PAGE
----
Centres of Excellence (COEs) are international military organisations that train and educate leaders and specialists from NATO member and partner countries. They assist in doctrine development, identify lessons learned, improve interoperability and capabilities, and test and validate concepts through experimentation. They offer recognised expertise and experience that is of benefit to the Alliance, and support the transformation of NATO, while avoiding the duplication of assets, resources and capabilities already present within the Alliance.
COEs work alongside the Alliance even though NATO does not directly fund them and they are not part of the NATO Command Structure. They are nationally or multi-nationally funded and are part of a supporting network, encouraging internal and external information exchange to the benefit of the Alliance. The overall responsibility for COE coordination and utilisation within NATO lies with Allied Command Transformation (ACT), in coordination with the Supreme Allied Commander Europe (SACEUR).
COEs trace their roots back to the reorganisation of NATO’s military command structure following the Prague Summit in 2002. After the summit, Allied Command Atlantic became Allied Command Transformation (ACT). ACT became responsible for transforming the Alliance into a leaner, more efficient organisation.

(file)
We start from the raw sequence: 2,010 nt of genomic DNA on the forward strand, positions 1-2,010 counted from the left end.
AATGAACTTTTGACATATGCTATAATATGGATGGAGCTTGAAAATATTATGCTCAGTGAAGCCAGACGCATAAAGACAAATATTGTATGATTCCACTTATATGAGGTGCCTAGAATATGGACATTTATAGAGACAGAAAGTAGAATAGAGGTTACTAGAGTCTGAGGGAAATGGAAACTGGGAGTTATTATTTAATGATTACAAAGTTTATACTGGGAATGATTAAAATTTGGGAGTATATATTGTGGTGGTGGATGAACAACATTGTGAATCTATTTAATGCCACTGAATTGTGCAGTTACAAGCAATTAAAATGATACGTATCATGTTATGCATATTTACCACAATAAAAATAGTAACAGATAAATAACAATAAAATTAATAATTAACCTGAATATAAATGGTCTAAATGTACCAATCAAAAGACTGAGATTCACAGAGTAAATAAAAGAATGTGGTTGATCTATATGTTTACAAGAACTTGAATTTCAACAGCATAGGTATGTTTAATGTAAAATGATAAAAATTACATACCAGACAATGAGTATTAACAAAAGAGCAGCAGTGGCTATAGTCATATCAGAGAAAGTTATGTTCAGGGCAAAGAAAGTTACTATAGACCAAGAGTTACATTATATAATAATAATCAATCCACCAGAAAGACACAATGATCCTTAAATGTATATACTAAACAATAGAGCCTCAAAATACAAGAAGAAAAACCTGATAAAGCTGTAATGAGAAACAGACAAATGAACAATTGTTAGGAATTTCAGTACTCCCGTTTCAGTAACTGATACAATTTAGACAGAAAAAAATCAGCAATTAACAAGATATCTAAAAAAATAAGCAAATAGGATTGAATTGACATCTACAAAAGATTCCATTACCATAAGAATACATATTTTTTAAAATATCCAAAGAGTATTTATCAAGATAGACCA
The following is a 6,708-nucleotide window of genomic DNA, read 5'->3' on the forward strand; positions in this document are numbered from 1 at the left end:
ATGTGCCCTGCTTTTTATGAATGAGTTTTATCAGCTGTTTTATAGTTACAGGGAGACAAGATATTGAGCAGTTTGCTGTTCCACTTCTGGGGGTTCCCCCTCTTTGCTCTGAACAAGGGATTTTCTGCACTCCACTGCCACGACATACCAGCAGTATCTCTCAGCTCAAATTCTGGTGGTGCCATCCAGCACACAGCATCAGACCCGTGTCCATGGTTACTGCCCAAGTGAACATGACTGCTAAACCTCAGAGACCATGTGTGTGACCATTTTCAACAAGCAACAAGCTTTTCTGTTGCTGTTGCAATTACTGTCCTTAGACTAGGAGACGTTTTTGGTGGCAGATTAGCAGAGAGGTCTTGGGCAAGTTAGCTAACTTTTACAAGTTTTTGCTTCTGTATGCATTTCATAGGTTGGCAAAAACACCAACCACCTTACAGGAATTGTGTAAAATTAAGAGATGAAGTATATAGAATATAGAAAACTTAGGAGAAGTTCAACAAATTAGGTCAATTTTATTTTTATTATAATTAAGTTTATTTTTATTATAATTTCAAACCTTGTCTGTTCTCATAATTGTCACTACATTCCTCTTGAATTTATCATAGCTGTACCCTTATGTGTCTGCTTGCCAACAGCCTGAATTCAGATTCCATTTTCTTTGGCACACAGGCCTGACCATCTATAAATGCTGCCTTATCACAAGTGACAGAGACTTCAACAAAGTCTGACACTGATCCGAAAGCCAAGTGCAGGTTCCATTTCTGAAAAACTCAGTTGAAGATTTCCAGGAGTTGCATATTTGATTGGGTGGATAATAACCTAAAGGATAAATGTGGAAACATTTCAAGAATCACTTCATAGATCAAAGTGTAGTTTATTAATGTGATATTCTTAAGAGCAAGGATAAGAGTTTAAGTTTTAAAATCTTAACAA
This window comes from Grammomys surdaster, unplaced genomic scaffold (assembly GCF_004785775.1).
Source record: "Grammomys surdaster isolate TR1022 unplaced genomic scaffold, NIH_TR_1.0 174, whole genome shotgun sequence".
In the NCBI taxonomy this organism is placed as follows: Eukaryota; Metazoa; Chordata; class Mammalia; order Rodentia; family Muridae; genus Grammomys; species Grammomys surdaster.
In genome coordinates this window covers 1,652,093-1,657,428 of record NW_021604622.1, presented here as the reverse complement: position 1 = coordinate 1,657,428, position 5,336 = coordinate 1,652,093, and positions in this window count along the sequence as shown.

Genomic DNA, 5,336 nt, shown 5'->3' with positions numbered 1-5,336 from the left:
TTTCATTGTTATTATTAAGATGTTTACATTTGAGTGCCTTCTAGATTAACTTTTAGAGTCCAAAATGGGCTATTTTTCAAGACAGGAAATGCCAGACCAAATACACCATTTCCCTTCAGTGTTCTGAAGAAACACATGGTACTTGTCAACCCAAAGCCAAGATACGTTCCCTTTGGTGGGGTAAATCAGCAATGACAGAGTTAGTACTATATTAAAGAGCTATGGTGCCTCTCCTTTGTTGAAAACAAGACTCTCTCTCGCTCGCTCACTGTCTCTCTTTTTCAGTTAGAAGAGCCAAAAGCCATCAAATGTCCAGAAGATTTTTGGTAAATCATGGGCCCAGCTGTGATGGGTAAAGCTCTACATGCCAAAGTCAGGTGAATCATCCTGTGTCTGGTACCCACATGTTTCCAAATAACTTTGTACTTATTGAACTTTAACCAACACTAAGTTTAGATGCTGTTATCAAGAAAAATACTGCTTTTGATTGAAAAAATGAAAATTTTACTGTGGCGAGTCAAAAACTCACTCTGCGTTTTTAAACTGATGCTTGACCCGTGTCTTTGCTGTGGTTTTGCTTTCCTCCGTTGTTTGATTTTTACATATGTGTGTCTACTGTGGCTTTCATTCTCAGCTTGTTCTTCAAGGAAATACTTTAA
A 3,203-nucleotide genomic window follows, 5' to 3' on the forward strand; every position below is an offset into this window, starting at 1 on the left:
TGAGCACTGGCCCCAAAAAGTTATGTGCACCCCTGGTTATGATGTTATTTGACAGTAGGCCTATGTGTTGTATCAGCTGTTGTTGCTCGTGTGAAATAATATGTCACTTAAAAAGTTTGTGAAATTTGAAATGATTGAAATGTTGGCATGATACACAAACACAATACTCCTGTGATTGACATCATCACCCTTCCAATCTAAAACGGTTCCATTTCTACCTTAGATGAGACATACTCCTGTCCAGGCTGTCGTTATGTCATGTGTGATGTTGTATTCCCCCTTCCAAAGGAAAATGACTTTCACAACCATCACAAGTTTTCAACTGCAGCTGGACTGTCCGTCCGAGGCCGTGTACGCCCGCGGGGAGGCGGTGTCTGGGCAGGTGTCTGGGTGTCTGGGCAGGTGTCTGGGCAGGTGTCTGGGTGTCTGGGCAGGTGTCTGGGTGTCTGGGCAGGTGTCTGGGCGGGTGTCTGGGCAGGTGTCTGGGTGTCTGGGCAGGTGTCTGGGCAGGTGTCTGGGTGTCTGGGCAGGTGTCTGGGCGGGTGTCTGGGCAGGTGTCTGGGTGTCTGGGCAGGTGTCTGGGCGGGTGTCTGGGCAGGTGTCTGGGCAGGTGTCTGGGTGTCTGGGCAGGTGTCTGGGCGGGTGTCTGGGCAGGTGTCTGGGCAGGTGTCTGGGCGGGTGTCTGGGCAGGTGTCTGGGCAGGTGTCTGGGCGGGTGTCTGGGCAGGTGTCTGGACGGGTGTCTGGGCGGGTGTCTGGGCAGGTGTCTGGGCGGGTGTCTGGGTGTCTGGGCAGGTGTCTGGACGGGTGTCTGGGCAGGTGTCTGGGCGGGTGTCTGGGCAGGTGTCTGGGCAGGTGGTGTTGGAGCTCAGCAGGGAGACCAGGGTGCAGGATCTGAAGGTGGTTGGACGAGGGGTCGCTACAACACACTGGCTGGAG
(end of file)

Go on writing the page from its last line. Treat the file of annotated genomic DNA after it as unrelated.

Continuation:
Specifically, ACT ensures that the Alliance is able to face future challenges by enhancing training, conducting experiments to test new concepts and promoting interoperability within the Alliance. In line with this goal, ACT has used its links with various institutions to direct the transformation of the military structure, forces, capabilities and doctrine of the Alliance.
The Joint Air Power Competence Centre in Germany and the Defence Against Terrorism Centre of Excellence in Turkey became the first institutions to receive NATO COE accreditation in 2005 and 2006, respectively.
(Source : NATO Topic page on Centres of Excellence).